But surprisingly my height measured 183.5 cm only!  Whereas I thought I was 185 cm.  Maybe I was kuba when they measured me?  So actually given that height and weight, my BMI is 25.2!  I'm still overweight!!!  Anyways, just 1 more kg down, and I'll be fine again.  I think I need to lose a lot of skin in the belly area...

What else did they do...  No, what else did they not do...  They didn't bother asking me about my family's health history!

Is Japan's medical practice this much less sophisticated than in the Philippines???  Or are professional medical service fees so expensive here, such that it's a significant increase in cost to require the medical check-up to ask about family history, and hence companies usually do not get such "sophisticated" medical check-ups?  Anyways, this is a medical check-up for students only.  And there's probably thousands of us here.  And they have to spend for all of that.  Of course, for most students here, they paid quite hefty tuition fees that are supposedly inclusive of this medical check-up as well as some level of health insurance.

As I said, my "appointment" was at 12 noon; we got there 11:55am, and left maybe 12:40 already.  I went straight home for a yummy ginisang giniling with pechay lunch.  And went back immediately to school, because I had class at 1:30, which is the last session for this semester, and then again at 3:00 (my Nihongo class).  After class, I did some work, and then went home for the last half of my lechon kawali for dinner, together with a green leafy veggie (lettuce?) + cherry tomatoes + Italian dressing + bacon bits salad.  The lechon kawali as you know I fried yesterday (or was it the other day?), and so today I microwave-heated it. It still wasn't so bad.  But I guess after another round of refrigeration and then reheating, it won't be so good anymore.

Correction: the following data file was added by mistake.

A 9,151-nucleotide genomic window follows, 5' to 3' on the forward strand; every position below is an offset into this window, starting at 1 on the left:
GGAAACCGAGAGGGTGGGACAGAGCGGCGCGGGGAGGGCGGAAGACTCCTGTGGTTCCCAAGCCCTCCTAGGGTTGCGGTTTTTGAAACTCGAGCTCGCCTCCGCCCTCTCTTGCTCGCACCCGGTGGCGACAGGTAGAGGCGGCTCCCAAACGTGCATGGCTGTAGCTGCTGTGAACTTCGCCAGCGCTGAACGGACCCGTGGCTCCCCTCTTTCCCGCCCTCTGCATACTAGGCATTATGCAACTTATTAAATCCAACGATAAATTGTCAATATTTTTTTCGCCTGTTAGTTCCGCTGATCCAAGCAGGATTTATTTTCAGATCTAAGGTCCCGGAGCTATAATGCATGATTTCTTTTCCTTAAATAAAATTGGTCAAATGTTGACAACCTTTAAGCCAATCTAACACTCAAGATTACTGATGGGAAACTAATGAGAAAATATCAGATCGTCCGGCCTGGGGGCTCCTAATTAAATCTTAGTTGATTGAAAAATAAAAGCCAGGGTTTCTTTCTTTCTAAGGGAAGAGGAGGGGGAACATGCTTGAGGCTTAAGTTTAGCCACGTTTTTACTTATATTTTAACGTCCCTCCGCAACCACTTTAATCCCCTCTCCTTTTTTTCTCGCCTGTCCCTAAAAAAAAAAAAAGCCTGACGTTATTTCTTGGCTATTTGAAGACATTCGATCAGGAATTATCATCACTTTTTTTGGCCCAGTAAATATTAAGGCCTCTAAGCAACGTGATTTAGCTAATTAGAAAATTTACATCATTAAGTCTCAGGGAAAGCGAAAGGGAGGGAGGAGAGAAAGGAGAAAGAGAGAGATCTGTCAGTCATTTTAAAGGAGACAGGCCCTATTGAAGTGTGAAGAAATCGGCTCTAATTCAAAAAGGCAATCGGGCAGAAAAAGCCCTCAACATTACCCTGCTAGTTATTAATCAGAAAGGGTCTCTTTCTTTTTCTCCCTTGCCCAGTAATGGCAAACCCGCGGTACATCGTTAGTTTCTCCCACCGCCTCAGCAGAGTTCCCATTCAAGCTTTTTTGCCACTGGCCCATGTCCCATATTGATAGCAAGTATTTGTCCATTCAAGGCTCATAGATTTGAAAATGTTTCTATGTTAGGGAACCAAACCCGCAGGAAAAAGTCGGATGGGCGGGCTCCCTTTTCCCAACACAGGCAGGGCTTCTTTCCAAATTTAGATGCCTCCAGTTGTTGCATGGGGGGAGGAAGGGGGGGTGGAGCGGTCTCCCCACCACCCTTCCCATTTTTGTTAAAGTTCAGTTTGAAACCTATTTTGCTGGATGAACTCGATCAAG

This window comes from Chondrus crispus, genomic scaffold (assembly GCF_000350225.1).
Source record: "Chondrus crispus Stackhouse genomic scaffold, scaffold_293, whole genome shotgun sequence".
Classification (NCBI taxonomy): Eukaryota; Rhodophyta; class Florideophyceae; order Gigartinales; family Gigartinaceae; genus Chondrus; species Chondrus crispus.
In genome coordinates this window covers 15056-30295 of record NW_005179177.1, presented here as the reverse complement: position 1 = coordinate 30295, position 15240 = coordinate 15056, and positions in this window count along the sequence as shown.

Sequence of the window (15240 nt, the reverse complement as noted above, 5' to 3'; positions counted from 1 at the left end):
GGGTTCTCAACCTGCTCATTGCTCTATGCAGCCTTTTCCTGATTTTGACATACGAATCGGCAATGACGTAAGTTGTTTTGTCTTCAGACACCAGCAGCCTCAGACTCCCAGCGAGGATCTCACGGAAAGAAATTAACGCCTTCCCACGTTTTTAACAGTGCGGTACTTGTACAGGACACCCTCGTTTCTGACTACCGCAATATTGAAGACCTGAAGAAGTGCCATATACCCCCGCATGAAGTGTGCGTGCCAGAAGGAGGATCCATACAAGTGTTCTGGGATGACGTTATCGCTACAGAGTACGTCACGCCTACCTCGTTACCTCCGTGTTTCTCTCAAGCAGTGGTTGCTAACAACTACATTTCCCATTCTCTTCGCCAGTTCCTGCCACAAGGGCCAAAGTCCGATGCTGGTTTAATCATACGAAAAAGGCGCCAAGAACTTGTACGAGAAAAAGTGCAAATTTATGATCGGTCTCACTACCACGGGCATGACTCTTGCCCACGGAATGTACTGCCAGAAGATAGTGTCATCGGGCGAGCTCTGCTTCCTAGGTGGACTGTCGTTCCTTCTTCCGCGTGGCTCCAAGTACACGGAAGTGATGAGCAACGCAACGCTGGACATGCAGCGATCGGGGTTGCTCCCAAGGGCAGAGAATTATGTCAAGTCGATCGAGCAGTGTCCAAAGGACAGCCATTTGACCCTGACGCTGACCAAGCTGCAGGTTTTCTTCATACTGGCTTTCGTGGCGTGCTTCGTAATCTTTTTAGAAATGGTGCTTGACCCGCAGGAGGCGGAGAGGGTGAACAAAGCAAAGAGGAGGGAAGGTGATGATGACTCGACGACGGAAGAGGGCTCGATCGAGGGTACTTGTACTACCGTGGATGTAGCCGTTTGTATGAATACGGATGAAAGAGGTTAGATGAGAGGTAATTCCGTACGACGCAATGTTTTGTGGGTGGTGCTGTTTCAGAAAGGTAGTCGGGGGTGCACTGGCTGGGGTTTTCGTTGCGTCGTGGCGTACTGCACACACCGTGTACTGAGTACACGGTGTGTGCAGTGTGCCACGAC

And that's about my day.  I'm still doing a little bit of work.  I'm sort of not used to this pace, but I like it.  I'm literally managing my own time, unlike in my work experience in the Philippines when you are asked to manage your own little time, i.e. it is always deadline yesterday and so there is practically little to no time to manage!  My analogy to that work environment is this: if you give me only 10 minutes to run a 42 km marathon, there is no amount of time management that can help me finish running 42 km!  But that's what is almost always expected (silently demanded) of us there in the Philippines!  So now I have a little extra time.  So actually this really needs a lot of management and paying attention to, otherwise I can just find myself in a lull.  Then again, maybe because it's only my first year of this PhD stint.  The more senior PhD guys say the 2nd year is the busiest.  Others say, the 3rd year is the busiest.  As for me, I'm thinking, I'm already too old for that.  If I can finish this thing in under 3 years, I will!  Oh well.  We'll see.